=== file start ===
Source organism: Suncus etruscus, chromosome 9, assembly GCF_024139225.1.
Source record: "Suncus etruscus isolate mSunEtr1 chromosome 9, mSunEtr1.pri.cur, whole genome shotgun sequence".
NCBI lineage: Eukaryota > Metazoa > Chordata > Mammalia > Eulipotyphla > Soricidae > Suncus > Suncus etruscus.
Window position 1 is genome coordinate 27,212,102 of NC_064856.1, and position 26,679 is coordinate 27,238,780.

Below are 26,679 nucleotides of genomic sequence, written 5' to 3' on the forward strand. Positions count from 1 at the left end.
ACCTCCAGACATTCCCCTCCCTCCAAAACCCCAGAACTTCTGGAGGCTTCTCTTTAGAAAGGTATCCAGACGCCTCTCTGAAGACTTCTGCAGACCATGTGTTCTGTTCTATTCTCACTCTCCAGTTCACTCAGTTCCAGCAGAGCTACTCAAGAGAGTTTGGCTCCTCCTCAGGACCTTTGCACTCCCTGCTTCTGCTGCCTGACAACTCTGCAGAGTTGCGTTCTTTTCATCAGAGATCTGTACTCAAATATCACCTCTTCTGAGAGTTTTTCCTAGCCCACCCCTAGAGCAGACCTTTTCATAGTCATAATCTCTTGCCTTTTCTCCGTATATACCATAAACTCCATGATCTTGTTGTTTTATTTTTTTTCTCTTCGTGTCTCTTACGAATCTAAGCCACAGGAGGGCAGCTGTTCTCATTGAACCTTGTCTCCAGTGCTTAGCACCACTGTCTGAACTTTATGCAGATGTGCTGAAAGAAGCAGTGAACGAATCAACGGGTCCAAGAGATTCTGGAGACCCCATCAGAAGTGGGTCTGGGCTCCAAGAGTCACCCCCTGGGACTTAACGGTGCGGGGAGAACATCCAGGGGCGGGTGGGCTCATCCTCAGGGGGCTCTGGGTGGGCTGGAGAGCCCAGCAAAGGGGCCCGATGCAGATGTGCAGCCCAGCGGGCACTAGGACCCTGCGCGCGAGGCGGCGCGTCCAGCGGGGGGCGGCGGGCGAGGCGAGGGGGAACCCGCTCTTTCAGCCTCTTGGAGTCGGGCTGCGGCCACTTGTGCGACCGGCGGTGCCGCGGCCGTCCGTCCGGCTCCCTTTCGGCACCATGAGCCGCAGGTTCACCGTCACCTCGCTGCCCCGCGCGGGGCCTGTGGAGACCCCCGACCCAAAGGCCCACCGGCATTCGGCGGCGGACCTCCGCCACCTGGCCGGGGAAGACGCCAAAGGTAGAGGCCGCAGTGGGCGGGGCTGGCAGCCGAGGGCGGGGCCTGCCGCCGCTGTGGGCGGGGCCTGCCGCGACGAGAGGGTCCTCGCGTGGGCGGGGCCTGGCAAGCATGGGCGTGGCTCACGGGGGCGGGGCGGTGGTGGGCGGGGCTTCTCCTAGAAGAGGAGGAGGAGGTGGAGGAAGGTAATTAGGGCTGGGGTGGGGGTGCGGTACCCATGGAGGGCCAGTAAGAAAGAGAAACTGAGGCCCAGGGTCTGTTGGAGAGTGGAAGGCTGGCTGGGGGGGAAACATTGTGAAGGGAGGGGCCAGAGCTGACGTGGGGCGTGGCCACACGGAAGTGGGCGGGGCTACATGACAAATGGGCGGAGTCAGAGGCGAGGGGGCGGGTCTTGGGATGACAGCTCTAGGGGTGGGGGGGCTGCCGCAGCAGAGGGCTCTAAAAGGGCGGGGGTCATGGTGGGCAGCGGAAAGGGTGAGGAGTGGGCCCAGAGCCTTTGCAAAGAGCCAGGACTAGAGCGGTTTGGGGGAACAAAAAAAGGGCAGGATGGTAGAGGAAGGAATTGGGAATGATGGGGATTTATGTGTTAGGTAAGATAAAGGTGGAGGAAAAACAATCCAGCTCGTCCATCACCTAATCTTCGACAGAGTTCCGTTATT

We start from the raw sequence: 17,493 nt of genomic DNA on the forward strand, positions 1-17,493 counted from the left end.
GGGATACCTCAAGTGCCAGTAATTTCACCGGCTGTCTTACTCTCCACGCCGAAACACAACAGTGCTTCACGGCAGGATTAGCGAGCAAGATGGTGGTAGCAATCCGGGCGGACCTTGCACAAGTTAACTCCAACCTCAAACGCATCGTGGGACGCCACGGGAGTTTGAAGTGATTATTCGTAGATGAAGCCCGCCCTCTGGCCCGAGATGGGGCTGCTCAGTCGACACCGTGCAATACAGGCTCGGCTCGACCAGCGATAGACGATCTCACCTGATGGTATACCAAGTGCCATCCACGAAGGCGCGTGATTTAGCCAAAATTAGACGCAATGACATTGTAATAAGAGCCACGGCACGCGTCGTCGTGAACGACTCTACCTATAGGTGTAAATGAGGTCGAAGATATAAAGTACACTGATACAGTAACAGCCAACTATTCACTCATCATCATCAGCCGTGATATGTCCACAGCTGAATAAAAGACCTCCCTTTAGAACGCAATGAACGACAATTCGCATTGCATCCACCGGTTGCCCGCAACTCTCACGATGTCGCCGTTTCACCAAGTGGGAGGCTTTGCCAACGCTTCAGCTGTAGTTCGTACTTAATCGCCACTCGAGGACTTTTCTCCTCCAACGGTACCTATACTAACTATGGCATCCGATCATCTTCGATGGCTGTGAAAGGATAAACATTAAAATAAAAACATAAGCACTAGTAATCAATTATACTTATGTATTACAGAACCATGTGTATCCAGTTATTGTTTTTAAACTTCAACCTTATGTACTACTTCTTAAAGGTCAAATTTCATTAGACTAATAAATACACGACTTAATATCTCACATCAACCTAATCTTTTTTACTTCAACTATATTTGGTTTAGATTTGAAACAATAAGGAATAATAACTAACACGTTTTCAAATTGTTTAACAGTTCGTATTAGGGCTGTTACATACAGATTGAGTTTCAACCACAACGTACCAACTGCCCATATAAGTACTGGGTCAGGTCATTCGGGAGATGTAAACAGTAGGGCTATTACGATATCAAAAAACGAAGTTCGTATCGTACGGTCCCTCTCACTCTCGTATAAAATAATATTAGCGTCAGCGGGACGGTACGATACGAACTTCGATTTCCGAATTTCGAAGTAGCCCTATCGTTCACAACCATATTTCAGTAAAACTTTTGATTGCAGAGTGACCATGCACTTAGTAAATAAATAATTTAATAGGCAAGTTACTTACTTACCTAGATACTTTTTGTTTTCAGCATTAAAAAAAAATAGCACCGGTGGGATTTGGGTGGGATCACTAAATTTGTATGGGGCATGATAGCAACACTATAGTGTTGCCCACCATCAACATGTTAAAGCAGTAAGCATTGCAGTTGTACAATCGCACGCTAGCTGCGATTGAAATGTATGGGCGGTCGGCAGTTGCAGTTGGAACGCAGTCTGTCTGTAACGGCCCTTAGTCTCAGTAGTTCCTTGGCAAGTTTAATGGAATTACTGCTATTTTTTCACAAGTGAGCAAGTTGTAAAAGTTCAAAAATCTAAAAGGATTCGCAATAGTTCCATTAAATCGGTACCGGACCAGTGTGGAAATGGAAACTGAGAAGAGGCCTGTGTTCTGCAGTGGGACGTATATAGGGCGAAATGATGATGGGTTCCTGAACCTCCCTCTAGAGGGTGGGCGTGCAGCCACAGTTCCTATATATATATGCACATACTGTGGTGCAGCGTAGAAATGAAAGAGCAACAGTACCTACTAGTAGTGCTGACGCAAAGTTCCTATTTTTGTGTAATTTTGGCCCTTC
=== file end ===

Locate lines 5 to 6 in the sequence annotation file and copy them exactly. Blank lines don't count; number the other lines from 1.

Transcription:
Below are 26,679 nucleotides of genomic sequence, written 5' to 3' on the forward strand. Positions count from 1 at the left end.
ACCTCCAGACATTCCCCTCCCTCCAAAACCCCAGAACTTCTGGAGGCTTCTCTTTAGAAAGGTATCCAGACGCCTCTCTGAAGACTTCTGCAGACCATGTGTTCTGTTCTATTCTCACTCTCCAGTTCACTCAGTTCCAGCAGAGCTACTCAAGAGAGTTTGGCTCCTCCTCAGGACCTTTGCACTCCCTGCTTCTGCTGCCTGACAACTCTGCAGAGTTGCGTTCTTTTCATCAGAGATCTGTACTCAAATATCACCTCTTCTGAGAGTTTTTCCTAGCCCACCCCTAGAGCAGACCTTTTCATAGTCATAATCTCTTGCCTTTTCTCCGTATATACCATAAACTCCATGATCTTGTTGTTTTATTTTTTTTCTCTTCGTGTCTCTTACGAATCTAAGCCACAGGAGGGCAGCTGTTCTCATTGAACCTTGTCTCCAGTGCTTAGCACCACTGTCTGAACTTTATGCAGATGTGCTGAAAGAAGCAGTGAACGAATCAACGGGTCCAAGAGATTCTGGAGACCCCATCAGAAGTGGGTCTGGGCTCCAAGAGTCACCCCCTGGGACTTAACGGTGCGGGGAGAACATCCAGGGGCGGGTGGGCTCATCCTCAGGGGGCTCTGGGTGGGCTGGAGAGCCCAGCAAAGGGGCCCGATGCAGATGTGCAGCCCAGCGGGCACTAGGACCCTGCGCGCGAGGCGGCGCGTCCAGCGGGGGGCGGCGGGCGAGGCGAGGGGGAACCCGCTCTTTCAGCCTCTTGGAGTCGGGCTGCGGCCACTTGTGCGACCGGCGGTGCCGCGGCCGTCCGTCCGGCTCCCTTTCGGCACCATGAGCCGCAGGTTCACCGTCACCTCGCTGCCCCGCGCGGGGCCTGTGGAGACCCCCGACCCAAAGGCCCACCGGCATTCGGCGGCGGACCTCCGCCACCTGGCCGGGGAAGACGCCAAAGGTAGAGGCCGCAGTGGGCGGGGCTGGCAGCCGAGGGCGGGGCCTGCCGCCGCTGTGGGCGGGGCCTGCCGCGACGAGAGGGTCCTCGCGTGGGCGGGGCCTGGCAAGCATGGGCGTGGCTCACGGGGGCGGGGCGGTGGTGGGCGGGGCTTCTCCTAGAAGAGGAGGAGGAGGTGGAGGAAGGTAATTAGGGCTGGGGTGGGGGTGCGGTACCCATGGAGGGCCAGTAAGAAAGAGAAACTGAGGCCCAGGGTCTGTTGGAGAGTGGAAGGCTGGCTGGGGGGGAAACATTGTGAAGGGAGGGGCCAGAGCTGACGTGGGGCGTGGCCACACGGAAGTGGGCGGGGCTACATGACAAATGGGCGGAGTCAGAGGCGAGGGGGCGGGTCTTGGGATGACAGCTCTAGGGGTGGGGGGGCTGCCGCAGCAGAGGGCTCTAAAAGGGCGGGGGTCATGGTGGGCAGCGGAAAGGGTGAGGAGTGGGCCCAGAGCCTTTGCAAAGAGCCAGGACTAGAGCGGTTTGGGGGAACAAAAAAAGGGCAGGATGGTAGAGGAAGGAATTGGGAATGATGGGGATTTATGTGTTAGGTAAGATAAAGGTGGAGGAAAAACAATCCAGCTCGTCCATCACCTAATCTTCGACAGAGTTCCGTTATT